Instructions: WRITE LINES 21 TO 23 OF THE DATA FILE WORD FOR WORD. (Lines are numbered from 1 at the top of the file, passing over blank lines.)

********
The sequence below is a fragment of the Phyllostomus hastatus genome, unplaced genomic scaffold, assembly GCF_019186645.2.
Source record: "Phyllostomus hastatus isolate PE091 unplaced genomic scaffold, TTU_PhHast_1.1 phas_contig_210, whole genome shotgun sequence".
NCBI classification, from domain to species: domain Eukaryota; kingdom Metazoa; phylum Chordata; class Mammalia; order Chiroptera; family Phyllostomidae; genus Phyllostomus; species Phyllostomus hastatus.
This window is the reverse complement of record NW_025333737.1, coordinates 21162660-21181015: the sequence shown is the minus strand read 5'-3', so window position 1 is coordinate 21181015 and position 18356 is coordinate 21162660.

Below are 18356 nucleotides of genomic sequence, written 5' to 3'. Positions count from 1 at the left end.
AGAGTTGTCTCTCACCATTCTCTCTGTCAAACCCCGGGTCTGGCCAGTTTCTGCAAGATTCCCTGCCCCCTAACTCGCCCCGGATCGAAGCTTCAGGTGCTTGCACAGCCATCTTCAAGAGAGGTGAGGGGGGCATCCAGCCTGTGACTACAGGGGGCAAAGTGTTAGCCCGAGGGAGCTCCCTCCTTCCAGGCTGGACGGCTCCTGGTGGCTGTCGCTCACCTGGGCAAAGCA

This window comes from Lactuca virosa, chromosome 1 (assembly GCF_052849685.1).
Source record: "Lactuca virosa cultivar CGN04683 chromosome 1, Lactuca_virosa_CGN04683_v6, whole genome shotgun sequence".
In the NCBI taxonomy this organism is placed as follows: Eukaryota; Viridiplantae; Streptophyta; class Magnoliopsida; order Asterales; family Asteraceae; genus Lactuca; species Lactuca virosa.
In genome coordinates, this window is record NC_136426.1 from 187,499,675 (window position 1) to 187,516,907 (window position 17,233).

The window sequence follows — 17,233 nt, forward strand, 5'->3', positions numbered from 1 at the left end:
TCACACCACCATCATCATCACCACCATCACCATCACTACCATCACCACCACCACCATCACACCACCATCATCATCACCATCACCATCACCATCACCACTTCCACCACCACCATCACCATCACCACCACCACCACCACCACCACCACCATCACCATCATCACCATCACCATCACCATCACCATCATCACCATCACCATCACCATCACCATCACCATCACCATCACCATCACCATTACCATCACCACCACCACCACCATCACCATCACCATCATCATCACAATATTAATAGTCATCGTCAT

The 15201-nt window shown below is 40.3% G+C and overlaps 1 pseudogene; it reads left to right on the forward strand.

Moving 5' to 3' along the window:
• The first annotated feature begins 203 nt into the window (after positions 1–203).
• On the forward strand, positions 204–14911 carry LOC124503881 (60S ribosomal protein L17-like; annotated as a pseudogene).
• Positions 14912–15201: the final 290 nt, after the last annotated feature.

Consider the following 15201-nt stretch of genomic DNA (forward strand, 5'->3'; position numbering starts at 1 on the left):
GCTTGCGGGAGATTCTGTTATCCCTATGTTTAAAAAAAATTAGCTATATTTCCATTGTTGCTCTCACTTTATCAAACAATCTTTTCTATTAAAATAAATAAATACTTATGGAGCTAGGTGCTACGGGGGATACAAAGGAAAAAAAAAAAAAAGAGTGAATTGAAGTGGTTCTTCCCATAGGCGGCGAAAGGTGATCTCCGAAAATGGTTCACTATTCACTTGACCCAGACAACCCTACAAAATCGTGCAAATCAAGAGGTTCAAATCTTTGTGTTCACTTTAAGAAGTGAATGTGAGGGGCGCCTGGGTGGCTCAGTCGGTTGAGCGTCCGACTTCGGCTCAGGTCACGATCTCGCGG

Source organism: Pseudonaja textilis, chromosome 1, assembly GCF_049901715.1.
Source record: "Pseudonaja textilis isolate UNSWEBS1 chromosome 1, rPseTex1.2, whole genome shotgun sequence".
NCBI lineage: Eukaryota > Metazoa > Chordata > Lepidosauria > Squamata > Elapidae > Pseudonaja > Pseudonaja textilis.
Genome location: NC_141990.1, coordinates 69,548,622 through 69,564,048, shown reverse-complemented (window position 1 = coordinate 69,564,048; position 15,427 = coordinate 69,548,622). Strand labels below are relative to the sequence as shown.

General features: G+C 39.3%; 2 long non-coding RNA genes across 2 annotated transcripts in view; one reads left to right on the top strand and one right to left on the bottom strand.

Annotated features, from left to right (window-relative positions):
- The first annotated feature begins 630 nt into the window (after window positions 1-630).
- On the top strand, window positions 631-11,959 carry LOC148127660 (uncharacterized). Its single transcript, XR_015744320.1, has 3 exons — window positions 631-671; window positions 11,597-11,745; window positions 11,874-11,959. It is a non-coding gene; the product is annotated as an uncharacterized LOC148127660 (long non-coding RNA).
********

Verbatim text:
Source record: "Pseudonaja textilis isolate UNSWEBS1 chromosome 1, rPseTex1.2, whole genome shotgun sequence".
NCBI lineage: Eukaryota > Metazoa > Chordata > Lepidosauria > Squamata > Elapidae > Pseudonaja > Pseudonaja textilis.
Genome location: NC_141990.1, coordinates 69,548,622 through 69,564,048, shown reverse-complemented (window position 1 = coordinate 69,564,048; position 15,427 = coordinate 69,548,622). Strand labels below are relative to the sequence as shown.